Don’t worry about deadheading if it’s late in the season. Oftentimes there won’t be enough time for the plant to push out a new stem and flower after deadheading. Once the first frost in the Fall comes, your celosia/cockscomb will be done for the season. Unless you’re just looking to tidy your planting, there’s no reason to take the time to deadhead.
If You Are Wanting To Save Seed
If you’re wanting to save seed or want your celosia to reseed themselves, leave the flowers! Sometimes gardeners will deadhead their plants up until a certain point in the season (usually late Summer). The subsequent blooms after their last round of deadheading will then be allowed to flower and set seed.
Their Seeds Help Wildlife
Don’t deadhead some plants because their seeds will help feed wildlife. Some gardeners are avid nature-lovers and they like to leave flower seeds on the plant so that birds will have something to eat during early Winter. Cockscomb seeds are happily eaten by many different types of birds.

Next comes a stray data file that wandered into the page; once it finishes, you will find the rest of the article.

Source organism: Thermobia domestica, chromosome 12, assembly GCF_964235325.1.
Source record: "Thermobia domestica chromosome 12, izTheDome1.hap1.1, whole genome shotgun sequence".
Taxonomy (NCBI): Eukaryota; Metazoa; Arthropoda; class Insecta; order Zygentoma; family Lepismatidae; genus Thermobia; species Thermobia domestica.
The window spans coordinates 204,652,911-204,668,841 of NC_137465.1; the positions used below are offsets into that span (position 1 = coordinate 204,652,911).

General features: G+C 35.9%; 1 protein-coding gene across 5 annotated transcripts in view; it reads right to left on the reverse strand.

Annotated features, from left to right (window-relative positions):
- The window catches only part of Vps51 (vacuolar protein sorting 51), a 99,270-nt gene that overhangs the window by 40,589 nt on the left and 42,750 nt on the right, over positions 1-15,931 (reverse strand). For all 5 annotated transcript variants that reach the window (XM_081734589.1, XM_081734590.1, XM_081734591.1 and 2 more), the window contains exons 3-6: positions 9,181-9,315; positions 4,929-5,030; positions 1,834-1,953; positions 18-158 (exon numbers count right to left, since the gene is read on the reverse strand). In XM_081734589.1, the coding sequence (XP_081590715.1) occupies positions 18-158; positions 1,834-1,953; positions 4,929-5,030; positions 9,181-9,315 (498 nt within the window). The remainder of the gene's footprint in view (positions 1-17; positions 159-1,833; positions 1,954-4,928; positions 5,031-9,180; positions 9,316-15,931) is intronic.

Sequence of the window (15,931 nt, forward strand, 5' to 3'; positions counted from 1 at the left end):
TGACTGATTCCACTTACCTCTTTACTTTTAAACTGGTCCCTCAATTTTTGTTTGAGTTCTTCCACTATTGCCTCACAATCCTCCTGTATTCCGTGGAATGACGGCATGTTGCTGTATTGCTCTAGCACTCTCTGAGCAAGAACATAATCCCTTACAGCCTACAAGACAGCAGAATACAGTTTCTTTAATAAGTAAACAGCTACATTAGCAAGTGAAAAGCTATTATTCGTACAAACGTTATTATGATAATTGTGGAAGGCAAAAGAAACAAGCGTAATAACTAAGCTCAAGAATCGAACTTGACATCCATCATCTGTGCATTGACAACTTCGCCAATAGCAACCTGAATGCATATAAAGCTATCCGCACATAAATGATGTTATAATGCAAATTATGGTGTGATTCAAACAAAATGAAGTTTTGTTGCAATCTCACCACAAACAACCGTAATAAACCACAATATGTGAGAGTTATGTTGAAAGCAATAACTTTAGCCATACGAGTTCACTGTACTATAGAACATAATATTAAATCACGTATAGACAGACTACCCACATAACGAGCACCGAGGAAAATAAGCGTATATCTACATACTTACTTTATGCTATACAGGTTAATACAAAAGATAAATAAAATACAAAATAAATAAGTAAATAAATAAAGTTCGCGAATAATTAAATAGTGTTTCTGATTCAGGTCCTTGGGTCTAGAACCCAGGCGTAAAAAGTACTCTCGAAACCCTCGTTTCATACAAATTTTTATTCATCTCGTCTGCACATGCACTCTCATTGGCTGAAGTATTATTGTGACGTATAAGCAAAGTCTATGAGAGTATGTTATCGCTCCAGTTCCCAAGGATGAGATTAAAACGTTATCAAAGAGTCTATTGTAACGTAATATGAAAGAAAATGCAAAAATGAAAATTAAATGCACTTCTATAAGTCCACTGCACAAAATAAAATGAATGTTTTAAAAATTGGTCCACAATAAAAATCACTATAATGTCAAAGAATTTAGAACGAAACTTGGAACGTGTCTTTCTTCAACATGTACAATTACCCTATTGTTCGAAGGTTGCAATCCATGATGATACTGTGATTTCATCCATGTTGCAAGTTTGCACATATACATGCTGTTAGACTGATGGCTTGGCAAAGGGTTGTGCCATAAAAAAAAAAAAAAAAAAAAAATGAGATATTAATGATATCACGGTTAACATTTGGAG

What to do with Deadheaded Celosia Blooms
Deadheaded celosia blooms can be repurposed! Celosia and cockscomb make great dried flowers because they retain their color for a long time after being dried. They also do not change much after drying in size (i.e. they don’t shrink).
Lay your deadheaded blooms on a screen or countertop to dry in a well-ventilated space away from direct sunlight. You may also bundle your blooms and hang them upside down in a dark, well-ventilated space.
After a week to two weeks, the celosia will start to feel dry and crunchy. Now they’re ready to be used! You can use dried celosia in your home for dried flower arrangements or in dried flower wreaths!
Frequently Asked Questions
Is deadheading the same as pinching?